We can all benefit from baseboard installation tips. This is true even though installing baseboards seems to be an easy task and it is.
Some things are overlooked once in a while or some inexperienced carpenters may not realize that there are tricks to doing this task well. A simple assessment of the job in front of you will yield some assistance. Here are a few for you to use immediately.
Installing the baseboard on the longest wall first is the most basic of baseboard installation. Measure the walls you are working on and take on the longest wall first.
If you have one piece of material that is longer than that wall, it is done in a single motion with a few nails and provides a starting point. If one end is an interior corner, run that piece of baseboard flush to the corner and miter the other end at 45 degrees for the exterior corner joint.
If you cannot use a single piece of material, it is advised to join the two pieces with a scarf joint that is fastened at a wall stud if you can. A scarf joint is simple.
Cut the ends of the two pieces of baseboard at 45 degrees where they meet and fit them together tightly, sometimes a 22 and a half degree on both pieces may work better; add some wood glue in there (watch for excess) and then fasten each side of the juncture with a single nail into the stud. If done right, the seam will be invisible and the fastening is secure. If you need to conceal the seam, use a little wood filler and sand it smooth.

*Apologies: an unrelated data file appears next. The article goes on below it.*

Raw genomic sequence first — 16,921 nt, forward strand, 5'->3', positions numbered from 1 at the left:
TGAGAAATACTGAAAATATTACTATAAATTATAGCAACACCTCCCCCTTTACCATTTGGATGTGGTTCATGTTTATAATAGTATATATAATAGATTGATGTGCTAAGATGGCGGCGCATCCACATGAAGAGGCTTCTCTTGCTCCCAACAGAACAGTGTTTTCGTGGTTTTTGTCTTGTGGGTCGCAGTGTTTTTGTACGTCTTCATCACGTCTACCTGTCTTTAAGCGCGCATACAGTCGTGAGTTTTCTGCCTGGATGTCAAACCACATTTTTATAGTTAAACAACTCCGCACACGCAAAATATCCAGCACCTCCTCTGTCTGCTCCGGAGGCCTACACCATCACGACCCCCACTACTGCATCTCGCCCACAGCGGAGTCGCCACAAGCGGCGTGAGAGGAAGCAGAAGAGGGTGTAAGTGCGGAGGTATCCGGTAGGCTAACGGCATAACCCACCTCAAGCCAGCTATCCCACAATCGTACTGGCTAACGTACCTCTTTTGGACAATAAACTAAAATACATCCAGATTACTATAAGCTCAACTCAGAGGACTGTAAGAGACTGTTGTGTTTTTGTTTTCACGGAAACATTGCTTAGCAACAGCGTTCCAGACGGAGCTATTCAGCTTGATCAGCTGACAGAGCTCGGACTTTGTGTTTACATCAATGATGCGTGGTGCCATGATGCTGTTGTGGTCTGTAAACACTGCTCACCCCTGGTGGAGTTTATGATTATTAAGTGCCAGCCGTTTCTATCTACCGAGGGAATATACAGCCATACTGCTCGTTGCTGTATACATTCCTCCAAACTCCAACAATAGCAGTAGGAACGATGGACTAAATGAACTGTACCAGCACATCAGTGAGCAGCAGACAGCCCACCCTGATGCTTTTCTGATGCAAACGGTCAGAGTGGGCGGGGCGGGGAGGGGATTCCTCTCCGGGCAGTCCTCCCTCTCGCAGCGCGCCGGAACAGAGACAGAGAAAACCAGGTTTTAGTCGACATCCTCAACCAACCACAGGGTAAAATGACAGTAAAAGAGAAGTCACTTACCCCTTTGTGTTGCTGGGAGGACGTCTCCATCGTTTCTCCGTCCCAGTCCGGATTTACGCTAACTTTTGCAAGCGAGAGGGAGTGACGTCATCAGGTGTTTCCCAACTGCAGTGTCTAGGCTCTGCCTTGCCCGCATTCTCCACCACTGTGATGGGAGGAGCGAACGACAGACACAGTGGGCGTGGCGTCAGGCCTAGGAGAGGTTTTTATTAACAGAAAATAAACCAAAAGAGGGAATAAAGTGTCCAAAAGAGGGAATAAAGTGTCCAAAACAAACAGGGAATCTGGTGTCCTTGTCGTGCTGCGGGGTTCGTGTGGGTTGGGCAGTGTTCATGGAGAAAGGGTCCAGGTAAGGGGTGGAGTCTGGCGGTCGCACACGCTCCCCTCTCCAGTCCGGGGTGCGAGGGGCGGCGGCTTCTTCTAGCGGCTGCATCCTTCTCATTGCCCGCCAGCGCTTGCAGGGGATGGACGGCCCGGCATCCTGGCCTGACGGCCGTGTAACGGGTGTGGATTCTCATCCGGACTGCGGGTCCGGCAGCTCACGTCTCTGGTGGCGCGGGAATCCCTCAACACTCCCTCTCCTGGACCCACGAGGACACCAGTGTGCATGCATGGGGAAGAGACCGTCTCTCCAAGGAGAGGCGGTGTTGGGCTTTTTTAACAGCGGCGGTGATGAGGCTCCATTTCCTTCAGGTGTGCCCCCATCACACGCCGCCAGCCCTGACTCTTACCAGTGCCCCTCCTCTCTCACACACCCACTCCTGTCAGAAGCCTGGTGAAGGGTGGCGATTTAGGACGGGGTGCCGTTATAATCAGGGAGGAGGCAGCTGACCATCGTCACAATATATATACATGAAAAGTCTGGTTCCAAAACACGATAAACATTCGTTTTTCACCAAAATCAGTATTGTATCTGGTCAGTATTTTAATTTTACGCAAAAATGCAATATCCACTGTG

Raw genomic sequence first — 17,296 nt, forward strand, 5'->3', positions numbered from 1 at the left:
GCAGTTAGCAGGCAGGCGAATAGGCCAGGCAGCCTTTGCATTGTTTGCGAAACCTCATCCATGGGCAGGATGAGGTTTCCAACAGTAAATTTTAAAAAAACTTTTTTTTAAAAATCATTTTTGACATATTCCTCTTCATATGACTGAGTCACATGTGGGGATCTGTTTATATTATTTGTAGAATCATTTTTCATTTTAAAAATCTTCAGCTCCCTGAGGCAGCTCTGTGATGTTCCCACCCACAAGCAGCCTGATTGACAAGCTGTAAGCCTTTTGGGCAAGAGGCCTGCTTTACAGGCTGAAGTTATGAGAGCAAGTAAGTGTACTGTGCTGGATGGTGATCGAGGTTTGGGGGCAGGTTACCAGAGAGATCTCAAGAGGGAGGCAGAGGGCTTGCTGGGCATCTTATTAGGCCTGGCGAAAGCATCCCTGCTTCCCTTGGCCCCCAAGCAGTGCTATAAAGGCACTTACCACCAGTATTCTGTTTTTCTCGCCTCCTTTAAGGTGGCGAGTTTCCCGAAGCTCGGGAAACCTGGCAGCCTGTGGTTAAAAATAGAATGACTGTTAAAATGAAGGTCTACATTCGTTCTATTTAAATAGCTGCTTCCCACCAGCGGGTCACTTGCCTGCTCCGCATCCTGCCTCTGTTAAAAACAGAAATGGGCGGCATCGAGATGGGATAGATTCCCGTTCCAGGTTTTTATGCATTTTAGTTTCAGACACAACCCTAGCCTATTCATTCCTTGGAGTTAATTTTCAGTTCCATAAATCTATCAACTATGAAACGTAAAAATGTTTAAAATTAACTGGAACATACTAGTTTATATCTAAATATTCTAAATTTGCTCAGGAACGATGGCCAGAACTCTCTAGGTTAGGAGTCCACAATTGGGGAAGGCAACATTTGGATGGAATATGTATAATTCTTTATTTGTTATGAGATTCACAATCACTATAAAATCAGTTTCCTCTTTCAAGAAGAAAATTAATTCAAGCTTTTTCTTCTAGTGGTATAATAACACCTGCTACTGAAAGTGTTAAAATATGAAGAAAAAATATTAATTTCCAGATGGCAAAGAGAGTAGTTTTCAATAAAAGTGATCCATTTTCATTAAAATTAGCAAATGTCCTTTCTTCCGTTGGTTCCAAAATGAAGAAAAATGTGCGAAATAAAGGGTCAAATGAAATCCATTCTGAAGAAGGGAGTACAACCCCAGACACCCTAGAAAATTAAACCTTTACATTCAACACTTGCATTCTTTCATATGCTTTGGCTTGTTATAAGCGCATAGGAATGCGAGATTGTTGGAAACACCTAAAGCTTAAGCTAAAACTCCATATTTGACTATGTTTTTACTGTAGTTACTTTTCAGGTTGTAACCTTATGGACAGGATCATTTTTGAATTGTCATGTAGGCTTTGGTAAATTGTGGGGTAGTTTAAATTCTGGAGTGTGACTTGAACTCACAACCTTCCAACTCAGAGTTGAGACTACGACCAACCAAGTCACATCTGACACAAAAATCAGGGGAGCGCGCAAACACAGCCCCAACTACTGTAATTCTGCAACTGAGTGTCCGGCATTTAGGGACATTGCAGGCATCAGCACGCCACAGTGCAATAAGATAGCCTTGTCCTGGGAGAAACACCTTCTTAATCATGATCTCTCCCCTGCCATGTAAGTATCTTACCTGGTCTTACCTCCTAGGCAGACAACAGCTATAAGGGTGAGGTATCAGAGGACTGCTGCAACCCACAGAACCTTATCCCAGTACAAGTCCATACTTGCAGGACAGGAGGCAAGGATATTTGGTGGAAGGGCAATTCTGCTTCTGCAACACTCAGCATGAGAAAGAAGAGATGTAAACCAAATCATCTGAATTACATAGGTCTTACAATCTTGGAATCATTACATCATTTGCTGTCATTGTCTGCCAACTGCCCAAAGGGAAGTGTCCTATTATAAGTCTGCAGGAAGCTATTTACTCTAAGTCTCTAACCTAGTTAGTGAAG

Now start at the inside corner and cope the second piece into the corner. To cope use this coping method(coping basebord) and fit it flush to the first one. Then nail it in place. The result looks neater and tighter than a mitered inside corner joint.
One of the most used baseboard installation tips is use mitered joints at the outside corners.
To do this, set the new piece of material in place and let it overlap the corner. Mark your piece at the place where the two meet. Use a miter saw and cut the baseboard at 46 degrees. Fit the two ends together with a bead of wood glue and fasten to the wall with a nail at the corner and at the first available stud.
When all the baseboards are installed, go back and look for seams or gaps. If there are any seams or gaps, use wood filler and sand down carefully to make the finish smooth and silky.
The last of our baseboard installation tips is to apply caulking along the top of all the baseboards where the wall meets the trim. Be sure to use a wood tone caulking here and wipe off any excess or drippage. This may or may not be necessary depending on how true the walls are.
By using these and other baseboard installation tips, your jobs will all have a world class, professional appearance. The fussiest of customers will be pleased, too!